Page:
The Four Seasons
Essay by Dr Pru Forrest
54 pages + Dust cover
25 x 21 cm
The University of Brighton and
Seven Star Transcontinental Safari Club
This catalogue accompanies the exhibition African Affair at The Third Eye Center, Edinburgh, June 2014
From 2001 - 2008 the prolific Scottish artist Angus MacInnes was a firm fixture on eBay, posting dozens of new paintings each week. One of the first artists to list works under the category ‘self-representing artist’, MacInnes capitalized on his Scottishness to secure the loyal patronage of the global Scots diaspora. In 2002, MacInnes became a popular ‘Power Seller’, his abstract and figurative paintings having become famous within a nascent international market distinct from both avant-garde and middlebrow gallery networks.
Today, many MacInnes paintings form a ghostly presence online, haunting secondary market auctions and amateur art collector’s websites. Much of his oeuvre can still be observed via a simple Google search for ‘Angus MacInnes, artist’.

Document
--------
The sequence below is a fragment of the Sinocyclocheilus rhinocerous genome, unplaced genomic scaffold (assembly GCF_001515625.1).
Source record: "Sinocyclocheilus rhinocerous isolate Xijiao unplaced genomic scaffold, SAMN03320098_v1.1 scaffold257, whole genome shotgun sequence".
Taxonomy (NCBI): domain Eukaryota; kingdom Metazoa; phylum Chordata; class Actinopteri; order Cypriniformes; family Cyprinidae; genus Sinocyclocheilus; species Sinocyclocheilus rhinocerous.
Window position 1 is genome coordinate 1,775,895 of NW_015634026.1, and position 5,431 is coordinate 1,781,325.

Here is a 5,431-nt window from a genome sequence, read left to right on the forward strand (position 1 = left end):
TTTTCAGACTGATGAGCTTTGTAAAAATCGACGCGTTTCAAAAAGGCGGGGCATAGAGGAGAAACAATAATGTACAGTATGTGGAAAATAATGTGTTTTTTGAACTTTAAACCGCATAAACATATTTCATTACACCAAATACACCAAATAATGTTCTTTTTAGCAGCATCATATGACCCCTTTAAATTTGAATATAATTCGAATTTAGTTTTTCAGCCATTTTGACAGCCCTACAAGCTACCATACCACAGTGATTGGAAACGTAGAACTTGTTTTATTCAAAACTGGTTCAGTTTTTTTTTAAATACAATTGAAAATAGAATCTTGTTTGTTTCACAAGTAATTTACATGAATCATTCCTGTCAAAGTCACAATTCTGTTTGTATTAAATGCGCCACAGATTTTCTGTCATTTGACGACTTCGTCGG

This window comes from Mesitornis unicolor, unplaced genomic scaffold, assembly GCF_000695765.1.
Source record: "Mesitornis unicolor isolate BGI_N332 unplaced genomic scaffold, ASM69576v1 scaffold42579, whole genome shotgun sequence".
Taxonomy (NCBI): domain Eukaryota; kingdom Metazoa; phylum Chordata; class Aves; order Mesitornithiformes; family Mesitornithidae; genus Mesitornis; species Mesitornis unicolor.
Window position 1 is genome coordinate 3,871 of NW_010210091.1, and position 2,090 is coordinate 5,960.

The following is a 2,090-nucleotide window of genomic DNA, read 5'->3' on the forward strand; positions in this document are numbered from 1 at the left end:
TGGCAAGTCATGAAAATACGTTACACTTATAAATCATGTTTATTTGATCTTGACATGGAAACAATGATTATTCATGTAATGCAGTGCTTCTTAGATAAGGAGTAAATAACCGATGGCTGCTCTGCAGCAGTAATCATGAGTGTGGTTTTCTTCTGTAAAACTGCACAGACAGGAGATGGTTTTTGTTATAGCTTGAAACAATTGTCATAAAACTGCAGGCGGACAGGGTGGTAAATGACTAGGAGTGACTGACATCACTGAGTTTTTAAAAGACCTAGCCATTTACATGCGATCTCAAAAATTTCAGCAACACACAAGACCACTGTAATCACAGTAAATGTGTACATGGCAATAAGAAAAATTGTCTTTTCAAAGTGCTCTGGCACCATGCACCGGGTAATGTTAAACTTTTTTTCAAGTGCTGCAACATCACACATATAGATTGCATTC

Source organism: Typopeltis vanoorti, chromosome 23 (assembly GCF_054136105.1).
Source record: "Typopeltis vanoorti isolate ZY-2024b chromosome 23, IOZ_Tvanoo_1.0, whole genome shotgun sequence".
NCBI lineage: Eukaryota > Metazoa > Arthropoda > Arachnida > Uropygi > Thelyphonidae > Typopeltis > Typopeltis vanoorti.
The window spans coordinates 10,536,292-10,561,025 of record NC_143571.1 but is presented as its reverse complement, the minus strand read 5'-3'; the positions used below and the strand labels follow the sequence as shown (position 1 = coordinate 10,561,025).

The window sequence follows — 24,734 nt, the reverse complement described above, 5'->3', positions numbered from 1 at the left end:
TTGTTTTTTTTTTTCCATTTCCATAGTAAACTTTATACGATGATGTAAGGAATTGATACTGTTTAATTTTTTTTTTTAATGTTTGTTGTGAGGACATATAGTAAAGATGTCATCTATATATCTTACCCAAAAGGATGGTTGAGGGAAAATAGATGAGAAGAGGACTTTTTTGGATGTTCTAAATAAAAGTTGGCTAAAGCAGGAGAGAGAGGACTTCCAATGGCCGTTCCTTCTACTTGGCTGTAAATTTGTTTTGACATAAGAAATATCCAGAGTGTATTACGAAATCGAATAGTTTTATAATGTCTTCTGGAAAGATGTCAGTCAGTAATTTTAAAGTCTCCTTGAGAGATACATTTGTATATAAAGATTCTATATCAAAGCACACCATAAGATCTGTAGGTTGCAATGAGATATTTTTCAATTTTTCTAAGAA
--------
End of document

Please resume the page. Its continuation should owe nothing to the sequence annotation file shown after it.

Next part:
In 2014, a reclusive and reinvigorated Angus MacInnes came out of retirement at the invitation of Hour Projects (Copenhagen) and Third Eye Center (Edinburgh), to produce a new body of paintings inspired by his five-star tour of Africa.
A cult figure in his native Scotland, MacInnes divides critical opinion. A few believe that his paintings are patronising potboilers that have no artistic merit whatsoever. Many more are committed fans of his energetic and colourful evocations of Scotland’s magnificent topography. Some regard his oeuvre as a significant postnet intervention into the distributive aesthetics and economies of diaspora. One thing is certain: The Four Seasons catalogue and the African Affair exhibition produced for The Third Eye Center in Edinburgh are among some of MacInnes’ finest works. His work mixes a painterly maturity with an hallucinogenic and kaleidoscopic reverence for composition that is equaled by so few in the checkered history of Scottish Art.
The Four Seasons is the first in the Not not work series of publications from Hour Editions dealing with the complexities of labour, work and production in the contemporary art practice.
Photo credit: Hour Editions